Going global in 60 minutes
For Irish entrepreneur John Dennehy, the arrival of cloud computing
offered a powerful argument to launch a new company. Dennehy was convinced that many smaller businesses would shift to buying software and computer services delivered and managed over the Internet – the so-called cloud – because it would allow them to save money, grow faster and go global at a fraction of the cost.
“In less than one hour of engineering time, you can re-create your company’s entire infrastructure anywhere in the world,” says Dennehy, founder and CEO of HRLocker, a cloud-based computer services start-up based in Cork, Ireland. In 2009, he set to work offering low-cost human resource (HR) management tools to companies that had outgrown informal HR management based on spreadsheets and paper records, but remained too small to justify the investment of large-scale ”enterprise” software systems.
HRLocker already provides HR services to 30 companies and expects to be profitable by 2011. Early adopters range from an Irish filling station using HRLocker to roster its part-time staff to an international Fortune 500 electronics firm. The electronics company has rolled out the software to 120 staff based across 14 countries as an alternative to adding them to its existing enterprise resource planning system.
Irish web analytics firm Bluemetrix, with offices in Dublin and Tokyo and a staff of 25, uses HRLocker for time-keeping and holiday-tracking, and plans to deploy it for project management. “The implementation of the software was easy and gained rapid acceptance from the company’s employees,” says Bluemetrix Finance director John Shannon.
Dennehy spied a gap in the market for human resource services while managing global operations for other companies. “I realised there were many HR issues [at smaller companies] that couldn’t be easily solved,” he says.
A serial entrepreneur who founded Upstart Games, Dennehy launched HRLocker with €50,000 of his own capital and €250,000 in seed funding from Irish investors including Enterprise Ireland, the state economic development agency. The company’s venture backers saw competitive advantage in a business model offering cloud computing services to smaller companies. “Two or three years ago, start-up technology companies would have been forced to use inferior technology to try to compete with the biggest and best-funded companies in the world,” says Frank Walsh, a partner at Enterprise Equity in Cork, which invested €100,000 in HRLocker. “Now, the availability of infrastructure in the cloud has levelled the playing field, giving smaller technology companies a fighting chance against the big guys.”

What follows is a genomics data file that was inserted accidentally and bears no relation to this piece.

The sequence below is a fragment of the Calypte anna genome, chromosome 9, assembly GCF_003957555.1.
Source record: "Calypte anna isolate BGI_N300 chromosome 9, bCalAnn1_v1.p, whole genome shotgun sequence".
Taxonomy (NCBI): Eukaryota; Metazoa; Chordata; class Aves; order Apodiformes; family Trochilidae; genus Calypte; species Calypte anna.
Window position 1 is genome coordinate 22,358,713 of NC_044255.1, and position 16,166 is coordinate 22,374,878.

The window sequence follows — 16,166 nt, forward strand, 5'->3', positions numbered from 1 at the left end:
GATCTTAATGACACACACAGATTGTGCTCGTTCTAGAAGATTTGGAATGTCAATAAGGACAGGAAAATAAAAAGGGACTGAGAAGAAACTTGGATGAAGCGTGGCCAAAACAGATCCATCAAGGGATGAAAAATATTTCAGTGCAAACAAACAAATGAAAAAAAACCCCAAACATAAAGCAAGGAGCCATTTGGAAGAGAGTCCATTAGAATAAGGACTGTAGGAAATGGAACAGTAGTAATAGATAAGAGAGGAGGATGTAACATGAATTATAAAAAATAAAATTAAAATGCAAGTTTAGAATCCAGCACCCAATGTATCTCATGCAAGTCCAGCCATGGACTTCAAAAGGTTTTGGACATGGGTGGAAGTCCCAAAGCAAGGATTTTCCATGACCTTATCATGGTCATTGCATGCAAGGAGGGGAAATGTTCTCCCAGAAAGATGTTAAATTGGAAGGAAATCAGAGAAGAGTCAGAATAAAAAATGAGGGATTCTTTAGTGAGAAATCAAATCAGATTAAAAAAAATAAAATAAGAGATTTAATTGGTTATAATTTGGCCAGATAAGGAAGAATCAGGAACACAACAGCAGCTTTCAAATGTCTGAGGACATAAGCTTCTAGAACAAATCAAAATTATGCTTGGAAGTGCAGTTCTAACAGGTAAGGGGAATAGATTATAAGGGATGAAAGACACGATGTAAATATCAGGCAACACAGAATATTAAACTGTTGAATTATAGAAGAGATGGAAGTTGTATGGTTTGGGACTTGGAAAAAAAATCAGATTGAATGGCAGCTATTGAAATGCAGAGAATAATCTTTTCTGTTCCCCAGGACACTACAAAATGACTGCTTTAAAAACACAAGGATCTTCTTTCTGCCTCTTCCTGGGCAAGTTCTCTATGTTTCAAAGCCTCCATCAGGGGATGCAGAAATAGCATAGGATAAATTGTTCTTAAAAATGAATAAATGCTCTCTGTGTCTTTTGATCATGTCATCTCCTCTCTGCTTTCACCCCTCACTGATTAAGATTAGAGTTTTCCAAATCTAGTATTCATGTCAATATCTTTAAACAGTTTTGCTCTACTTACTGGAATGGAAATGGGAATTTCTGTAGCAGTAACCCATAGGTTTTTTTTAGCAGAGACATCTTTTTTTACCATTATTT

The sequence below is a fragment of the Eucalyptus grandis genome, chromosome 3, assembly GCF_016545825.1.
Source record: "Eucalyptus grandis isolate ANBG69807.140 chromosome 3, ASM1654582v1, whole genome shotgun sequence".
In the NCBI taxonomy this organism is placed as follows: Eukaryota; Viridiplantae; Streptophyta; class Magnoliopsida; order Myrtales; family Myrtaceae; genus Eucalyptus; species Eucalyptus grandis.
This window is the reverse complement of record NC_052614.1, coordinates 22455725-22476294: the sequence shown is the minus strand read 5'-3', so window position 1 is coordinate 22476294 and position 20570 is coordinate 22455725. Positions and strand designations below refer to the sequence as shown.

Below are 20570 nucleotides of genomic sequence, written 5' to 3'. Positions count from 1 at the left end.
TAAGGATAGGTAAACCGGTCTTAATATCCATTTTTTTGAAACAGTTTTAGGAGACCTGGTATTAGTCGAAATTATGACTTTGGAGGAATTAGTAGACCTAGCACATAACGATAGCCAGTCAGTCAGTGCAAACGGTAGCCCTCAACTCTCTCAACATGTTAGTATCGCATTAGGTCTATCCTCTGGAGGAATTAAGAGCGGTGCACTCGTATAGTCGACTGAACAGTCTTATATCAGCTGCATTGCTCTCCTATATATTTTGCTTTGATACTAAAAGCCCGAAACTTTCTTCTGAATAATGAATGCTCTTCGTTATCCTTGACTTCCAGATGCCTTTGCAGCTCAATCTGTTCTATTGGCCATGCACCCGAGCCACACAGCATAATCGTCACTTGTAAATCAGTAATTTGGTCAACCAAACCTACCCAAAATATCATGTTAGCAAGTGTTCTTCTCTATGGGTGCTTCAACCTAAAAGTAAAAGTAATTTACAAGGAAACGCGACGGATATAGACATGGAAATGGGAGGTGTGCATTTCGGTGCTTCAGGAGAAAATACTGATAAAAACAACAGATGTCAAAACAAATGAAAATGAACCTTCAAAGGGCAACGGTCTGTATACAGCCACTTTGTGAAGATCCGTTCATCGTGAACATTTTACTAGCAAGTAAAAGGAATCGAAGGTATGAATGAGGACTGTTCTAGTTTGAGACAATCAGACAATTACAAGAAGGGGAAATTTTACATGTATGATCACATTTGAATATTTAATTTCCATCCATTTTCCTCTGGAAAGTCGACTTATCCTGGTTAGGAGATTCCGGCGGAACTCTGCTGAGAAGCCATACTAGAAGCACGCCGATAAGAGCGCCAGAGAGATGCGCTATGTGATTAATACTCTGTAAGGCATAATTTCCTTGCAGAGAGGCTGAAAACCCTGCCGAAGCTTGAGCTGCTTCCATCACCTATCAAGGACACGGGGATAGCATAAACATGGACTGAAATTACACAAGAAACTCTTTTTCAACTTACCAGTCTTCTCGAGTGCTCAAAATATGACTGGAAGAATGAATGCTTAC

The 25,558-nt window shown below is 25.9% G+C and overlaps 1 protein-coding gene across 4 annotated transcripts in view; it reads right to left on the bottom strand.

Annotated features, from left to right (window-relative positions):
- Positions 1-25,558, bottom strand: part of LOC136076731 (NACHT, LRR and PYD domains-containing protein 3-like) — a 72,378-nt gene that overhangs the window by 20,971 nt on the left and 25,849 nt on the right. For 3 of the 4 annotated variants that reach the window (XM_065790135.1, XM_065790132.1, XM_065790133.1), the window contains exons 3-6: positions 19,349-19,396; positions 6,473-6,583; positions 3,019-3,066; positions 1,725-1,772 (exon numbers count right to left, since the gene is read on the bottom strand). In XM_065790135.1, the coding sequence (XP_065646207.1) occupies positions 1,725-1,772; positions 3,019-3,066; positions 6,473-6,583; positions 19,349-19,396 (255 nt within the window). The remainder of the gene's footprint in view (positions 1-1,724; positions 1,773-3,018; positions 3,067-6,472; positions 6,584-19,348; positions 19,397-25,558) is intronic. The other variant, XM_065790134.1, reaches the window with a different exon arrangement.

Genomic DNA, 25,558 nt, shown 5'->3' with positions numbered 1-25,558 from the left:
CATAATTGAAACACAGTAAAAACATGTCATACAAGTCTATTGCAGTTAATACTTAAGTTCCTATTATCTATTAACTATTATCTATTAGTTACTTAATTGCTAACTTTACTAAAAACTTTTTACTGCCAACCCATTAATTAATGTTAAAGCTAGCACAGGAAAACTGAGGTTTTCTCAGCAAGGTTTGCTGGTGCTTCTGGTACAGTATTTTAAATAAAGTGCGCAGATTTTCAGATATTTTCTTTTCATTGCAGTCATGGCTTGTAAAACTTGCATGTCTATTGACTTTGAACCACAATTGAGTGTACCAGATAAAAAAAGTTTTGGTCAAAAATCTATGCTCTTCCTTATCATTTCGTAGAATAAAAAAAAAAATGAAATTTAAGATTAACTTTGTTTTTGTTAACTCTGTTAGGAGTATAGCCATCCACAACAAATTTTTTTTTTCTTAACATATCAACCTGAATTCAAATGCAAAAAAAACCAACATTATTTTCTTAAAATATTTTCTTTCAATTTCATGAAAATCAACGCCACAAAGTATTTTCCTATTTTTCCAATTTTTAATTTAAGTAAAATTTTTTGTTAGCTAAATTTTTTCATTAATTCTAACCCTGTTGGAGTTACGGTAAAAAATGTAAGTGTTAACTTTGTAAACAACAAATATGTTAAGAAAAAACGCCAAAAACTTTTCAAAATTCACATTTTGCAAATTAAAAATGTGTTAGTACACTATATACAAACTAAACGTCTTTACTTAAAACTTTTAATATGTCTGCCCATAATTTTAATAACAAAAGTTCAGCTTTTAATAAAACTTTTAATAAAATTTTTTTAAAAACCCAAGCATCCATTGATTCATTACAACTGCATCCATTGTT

The cost savings for a company of HRLocker’s size and stage of development are significant. Dennehy was able to avoid the expense of buying and managing his own in-house global technology platform – which would have cost several hundred thousand euros. Instead he “rents” IT infrastructure from Microsoft. “It removes all the pain of managing infrastructure, and we can rely on Microsoft to deal with that,” says Dennehy. By buying powerful software and server capacity delivered over the Internet, companies can better map their costs to revenues.
The shift to cloud computing also allows small companies to decouple their service offering from a geographic location. One-year-old HRLocker is already marketing throughout Europe and Asia. While in China recently, Dennehy was able to show HRLocker’s software to potential clients by tapping into a Microsoft data centre in Hong Kong with no need for remote deployment, configuration or testing. “Our solution has to be available everywhere, and cloud computing avoids the need to install servers in other people’s premises, which is a nightmare to manage.” New software versions can be rolled out in real time.
Companies that use cloud services pay a monthly information technology bill, like an electricity bill. HRLocker’s monthly charges are currently under €1,000. That low-cost approach helps makes start-ups like HRLocker attractive to investors. “We’d much prefer to be involved in a company’s core technology and value creation rather than in building the infrastructure to start that process,” says Walsh.
HRLocker also benefited from Microsoft’s BizSpark start-up programme. The scheme provides young companies with free access to Microsoft development tools for the Windows Azure cloud-computing platform, and to its office productivity software. Support, training and business development assistance are also part of the package.
As Dennehy zips around the globe, he embodies the virtues of cloud computing: he’s geographically uncoupled and ”always on”, answering emails sent from Europe instantly – while drumming up business half a world away in China.
His top priority: grow the numbers. “Our business model requires us to get a large volume of users.” As sales increase, scaling up its infrastructure is not a problem. HRLocker can upgrade any time to more powerful software and server capacity — and enter far-flung markets the minute Dennehy clinches a deal. For start-ups, going global is now a more viable game.
HRLocker CEO John Dennehy and his team set up operations overnight in China.
This article was first published in Microsoft's Futures Magazine. Click here to download the full PDF.